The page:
I have a feeling that equity markets are setting a trap for investors, but I can't quite figure out which kind it is. Will the last bull be sucked in before the disappointment sets in, or are we now on a sustainable glide path towards new highs with maximum frustration for the sceptics? We didn't get any decisive clues last week. Equity volatility rose a tad, but ranges remain incredibly tight across a number of key asset markets. False breaks are guaranteed, and vol-sellers will continue to play cat and mouse with the heroes trying to straddle the ranges, playing for a breakout.
Sometimes projects are best left unfinished. I hope this is not the case here, but I concede that it has been way too long since the first part of my attempt to tell the story of microfoundations in macroeconomics. I have been stuck doing this for almost six months, and I still feel that I have only scratched the surface. In any case, this show gets to the meat of the discussion, and tries to get to grips with the origins of microfoundations in macroeconomics.
So, why would you want to listen to this? I can think of two reasons. You might be a graduate/PhD student in macroeconomics who is confused about where the models you’re teacher is stuffing down your throat comes from. Alternatively, you might work with macroeconomics either as a journalist, investor, or analyst and you’re struggling to reconcile what you see when you read a piece of academic research with what you see in the real world.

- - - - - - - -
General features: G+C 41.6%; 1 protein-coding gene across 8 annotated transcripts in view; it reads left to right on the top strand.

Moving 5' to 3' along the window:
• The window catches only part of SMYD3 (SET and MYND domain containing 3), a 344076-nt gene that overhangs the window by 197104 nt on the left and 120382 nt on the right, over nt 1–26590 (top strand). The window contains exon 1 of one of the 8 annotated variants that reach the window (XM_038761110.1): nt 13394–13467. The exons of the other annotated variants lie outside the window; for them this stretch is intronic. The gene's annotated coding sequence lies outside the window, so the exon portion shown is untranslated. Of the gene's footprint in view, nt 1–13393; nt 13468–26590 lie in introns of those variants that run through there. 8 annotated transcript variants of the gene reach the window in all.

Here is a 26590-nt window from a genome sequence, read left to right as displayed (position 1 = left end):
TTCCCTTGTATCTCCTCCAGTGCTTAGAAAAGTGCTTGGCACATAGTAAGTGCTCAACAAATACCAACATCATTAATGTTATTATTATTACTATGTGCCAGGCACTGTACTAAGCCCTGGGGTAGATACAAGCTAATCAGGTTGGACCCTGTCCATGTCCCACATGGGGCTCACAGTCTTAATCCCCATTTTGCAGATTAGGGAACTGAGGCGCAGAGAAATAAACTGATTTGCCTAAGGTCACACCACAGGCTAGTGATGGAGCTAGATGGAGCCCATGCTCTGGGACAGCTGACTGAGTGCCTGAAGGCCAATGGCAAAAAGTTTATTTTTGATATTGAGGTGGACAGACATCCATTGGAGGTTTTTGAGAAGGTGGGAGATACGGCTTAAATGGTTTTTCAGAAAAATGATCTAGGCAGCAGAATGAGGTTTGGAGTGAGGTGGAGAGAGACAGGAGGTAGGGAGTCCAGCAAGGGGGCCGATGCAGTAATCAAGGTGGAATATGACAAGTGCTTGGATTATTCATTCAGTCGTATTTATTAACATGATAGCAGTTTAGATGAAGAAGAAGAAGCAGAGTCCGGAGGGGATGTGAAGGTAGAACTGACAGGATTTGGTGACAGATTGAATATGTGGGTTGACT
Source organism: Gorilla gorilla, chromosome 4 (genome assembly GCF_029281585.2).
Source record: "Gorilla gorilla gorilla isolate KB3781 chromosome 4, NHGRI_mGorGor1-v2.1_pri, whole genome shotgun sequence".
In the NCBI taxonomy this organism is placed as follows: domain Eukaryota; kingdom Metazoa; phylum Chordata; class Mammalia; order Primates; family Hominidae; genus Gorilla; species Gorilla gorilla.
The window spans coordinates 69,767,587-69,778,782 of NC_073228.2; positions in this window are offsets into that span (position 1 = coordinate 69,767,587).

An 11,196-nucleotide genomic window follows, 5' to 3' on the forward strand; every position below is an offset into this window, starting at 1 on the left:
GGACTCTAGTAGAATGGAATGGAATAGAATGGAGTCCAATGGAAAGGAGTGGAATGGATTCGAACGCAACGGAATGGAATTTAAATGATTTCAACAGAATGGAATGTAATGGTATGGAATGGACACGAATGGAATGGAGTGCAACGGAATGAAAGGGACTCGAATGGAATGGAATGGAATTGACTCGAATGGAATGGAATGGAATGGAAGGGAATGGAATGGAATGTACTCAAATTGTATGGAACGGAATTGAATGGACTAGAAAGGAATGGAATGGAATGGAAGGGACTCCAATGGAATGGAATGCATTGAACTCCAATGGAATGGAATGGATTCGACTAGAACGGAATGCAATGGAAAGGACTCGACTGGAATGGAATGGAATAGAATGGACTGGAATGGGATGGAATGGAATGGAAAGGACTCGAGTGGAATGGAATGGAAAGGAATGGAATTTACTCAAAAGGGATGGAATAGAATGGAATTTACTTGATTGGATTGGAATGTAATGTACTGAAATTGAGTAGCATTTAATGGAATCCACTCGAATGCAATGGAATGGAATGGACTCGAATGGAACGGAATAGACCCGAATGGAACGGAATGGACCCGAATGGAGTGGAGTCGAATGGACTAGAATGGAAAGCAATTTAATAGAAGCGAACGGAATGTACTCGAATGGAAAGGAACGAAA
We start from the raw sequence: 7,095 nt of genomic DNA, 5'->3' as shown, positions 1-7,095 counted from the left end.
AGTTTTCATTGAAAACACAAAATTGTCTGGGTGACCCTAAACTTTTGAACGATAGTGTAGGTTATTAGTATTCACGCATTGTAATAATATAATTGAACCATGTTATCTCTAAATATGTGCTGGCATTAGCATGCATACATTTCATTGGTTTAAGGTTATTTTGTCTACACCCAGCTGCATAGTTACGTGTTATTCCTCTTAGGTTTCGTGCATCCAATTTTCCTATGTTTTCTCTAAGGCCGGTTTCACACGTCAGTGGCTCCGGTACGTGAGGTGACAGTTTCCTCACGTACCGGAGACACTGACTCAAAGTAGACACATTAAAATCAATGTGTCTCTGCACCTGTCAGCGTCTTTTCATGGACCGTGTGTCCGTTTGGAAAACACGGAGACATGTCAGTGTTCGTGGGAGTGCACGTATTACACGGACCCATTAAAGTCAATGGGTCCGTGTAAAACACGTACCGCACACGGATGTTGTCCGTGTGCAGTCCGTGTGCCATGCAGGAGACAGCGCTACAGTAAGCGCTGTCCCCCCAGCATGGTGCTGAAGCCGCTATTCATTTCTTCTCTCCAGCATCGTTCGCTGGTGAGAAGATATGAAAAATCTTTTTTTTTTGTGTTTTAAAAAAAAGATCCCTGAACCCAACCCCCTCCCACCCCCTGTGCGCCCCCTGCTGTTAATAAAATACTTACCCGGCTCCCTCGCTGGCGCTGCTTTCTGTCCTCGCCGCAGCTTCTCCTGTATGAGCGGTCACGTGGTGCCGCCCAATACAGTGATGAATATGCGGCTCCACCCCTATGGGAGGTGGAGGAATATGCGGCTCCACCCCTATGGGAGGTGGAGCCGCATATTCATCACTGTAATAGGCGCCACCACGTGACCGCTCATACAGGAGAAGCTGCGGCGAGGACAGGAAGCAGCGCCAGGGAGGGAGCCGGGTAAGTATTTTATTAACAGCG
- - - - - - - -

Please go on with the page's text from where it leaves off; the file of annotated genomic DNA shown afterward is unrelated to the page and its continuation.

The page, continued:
I am generally a tolerant guy, but when it comes to a debate on international capital flows I am a raving lunatic. I have no time for amateurs, and it is my clear impression that president Trump’s trade advisors, and those who agree with them, are just that. You need to understand where I am coming from, though. Specifically, you need to read my two essays about QE, population ageing and the global paradox of thrift. Here is a summary if you don’t want to read the whole thing; read it carefully.
Global equities continue to mock the bears. The MSCI World was up 2.6% on the month in January, comfortably outperforming yours truly, which had to contend with 1%. The MSCI World is now up a cool a 8.1% since November, and while we saw faint signs last of weakness last week, it was really only a minor flesh wound for the bulls. Indeed, Friday's NFP number was a real treat for everyone. A solid headline and a poor wage print equal goldilocks and joy for both bond holders and equity bulls. As so often before, Spoos and Blues carried the day.